Censuses and surveys show that farmers apply FYM when it is available and when there is adequate labour available to collect, store and spread The growing of a leguminous crop such as pulses and groundnuts is limited by the need to grow more profitable crops. Green manuring, especially with dhaincha (Sesbania aculeata) and guar bean (Cyamopsis tetragonoloba) is fairly widespread in areas where water is available.
The 1990 Agricultural Census data on farmers current use of manures and fertilizers show that 32.4 percent of farmers applied some form of organic plant nutrients on maize and 29.3 percent on sugar cane. A substantial number farmers applied organic nutrients on tobacco, potatoes and fruit crops. Even on wheat, nearly 20 percent of the farmers applied organic sources of plant nutrients.
A survey conducted by NFDC (2000) shows that major nutrients like nitrogen and phosphorus are the most commonly used fertilizers followed by FYM and micronutrients. About 50 percent of the farmers reported that they use FYM on one crop or another.
Pakistan has a huge population of livestock. It has been estimated that about 50 percent of animal wastes are not collected. About 50 percent of the quantity recovered is used as fuel. Thus scarcely a quarter of the animal wastes are available for use as organic sources of plant nutrients. The animal wastes together with an equal quantity of stable bedding material, left-over fodder and household wastes provide the total quantity of FYM available. Based on different assumptions, it is estimated that about 1.5 million tonnes of nutrients are available from FYM. Of this quantity, nitrogen accounts for 726 thousand tonnes, P2O5 for 191 thousand tonnes and K2O for about 617 thousand tonnes.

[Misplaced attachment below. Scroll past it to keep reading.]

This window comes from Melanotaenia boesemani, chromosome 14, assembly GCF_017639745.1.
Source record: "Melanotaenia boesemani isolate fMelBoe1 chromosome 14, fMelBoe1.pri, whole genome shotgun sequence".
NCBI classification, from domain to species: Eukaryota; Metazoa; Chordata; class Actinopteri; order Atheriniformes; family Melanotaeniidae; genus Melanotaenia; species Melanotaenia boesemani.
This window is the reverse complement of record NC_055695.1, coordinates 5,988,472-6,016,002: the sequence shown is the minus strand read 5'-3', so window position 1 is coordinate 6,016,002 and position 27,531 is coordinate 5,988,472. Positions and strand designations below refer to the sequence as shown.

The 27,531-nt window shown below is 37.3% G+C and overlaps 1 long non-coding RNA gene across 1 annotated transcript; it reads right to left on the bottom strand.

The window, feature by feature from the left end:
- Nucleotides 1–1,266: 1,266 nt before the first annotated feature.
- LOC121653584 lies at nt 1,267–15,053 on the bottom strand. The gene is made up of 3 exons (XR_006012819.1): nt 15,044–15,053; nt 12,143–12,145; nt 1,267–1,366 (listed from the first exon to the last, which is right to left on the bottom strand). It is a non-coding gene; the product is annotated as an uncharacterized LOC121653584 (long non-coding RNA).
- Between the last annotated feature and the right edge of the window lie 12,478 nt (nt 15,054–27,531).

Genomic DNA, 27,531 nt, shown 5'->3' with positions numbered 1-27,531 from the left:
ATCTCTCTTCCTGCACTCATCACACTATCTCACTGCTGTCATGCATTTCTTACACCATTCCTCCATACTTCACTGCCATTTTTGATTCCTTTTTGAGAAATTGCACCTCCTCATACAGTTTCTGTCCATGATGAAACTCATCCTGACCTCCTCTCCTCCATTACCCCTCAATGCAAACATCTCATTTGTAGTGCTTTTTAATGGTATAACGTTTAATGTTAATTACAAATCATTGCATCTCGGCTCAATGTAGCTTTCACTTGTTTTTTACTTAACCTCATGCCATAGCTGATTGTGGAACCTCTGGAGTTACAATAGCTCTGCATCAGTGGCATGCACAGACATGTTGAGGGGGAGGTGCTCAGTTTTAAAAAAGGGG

Poultry manure is rich in nutrients. The estimates show that if poultry manure is properly managed it can contribute about 101 thousand tonnes of nitrogen, 58 thousand tonnes of P2O5 and 26 thousand tonnes of K2O.
A huge quantity of crop residues such as wheat straw, cotton stems, sugar cane trash/tops and rice husks, is available. But due to economic necessities such as the need for animal fodder and fuel, the crop residues cannot be recycled in the soil. Kallar grass (Leptochloa fusca) is recognized as a salt tolerant grass capable of producing a good amount of biomass on degraded soils in summer.
The Pakistan sugar industry produces over 1.2 million tonnes of filter cake every year, which is a rich source of organic matter, micro and macronutrients. Some sugar mills have molasses-based distillery plants, which produce still effluent that contains nutrients, especially potassium. Most of the filter cake is sold to the brick baking industry and the still effluent is drained out, with a consequent loss of plant nutrients and environmental pollution.
Other solid and liquid based materials available include sewage and sludge, waste water, fish pond effluent, city refuse and some wastes from food processing industries. These materials cannot be used directly as a source of plant nutrients. However, after proper processing and removal of heavy metals and other undesirable material, these sources have the potential of being a good source of plant nutrients.
There is a good potential for quality-controlled biofertilizers, such as those based on nitrogen-fixing bacteria, to contribute to soil fertility, supplementing inorganic fertilizers.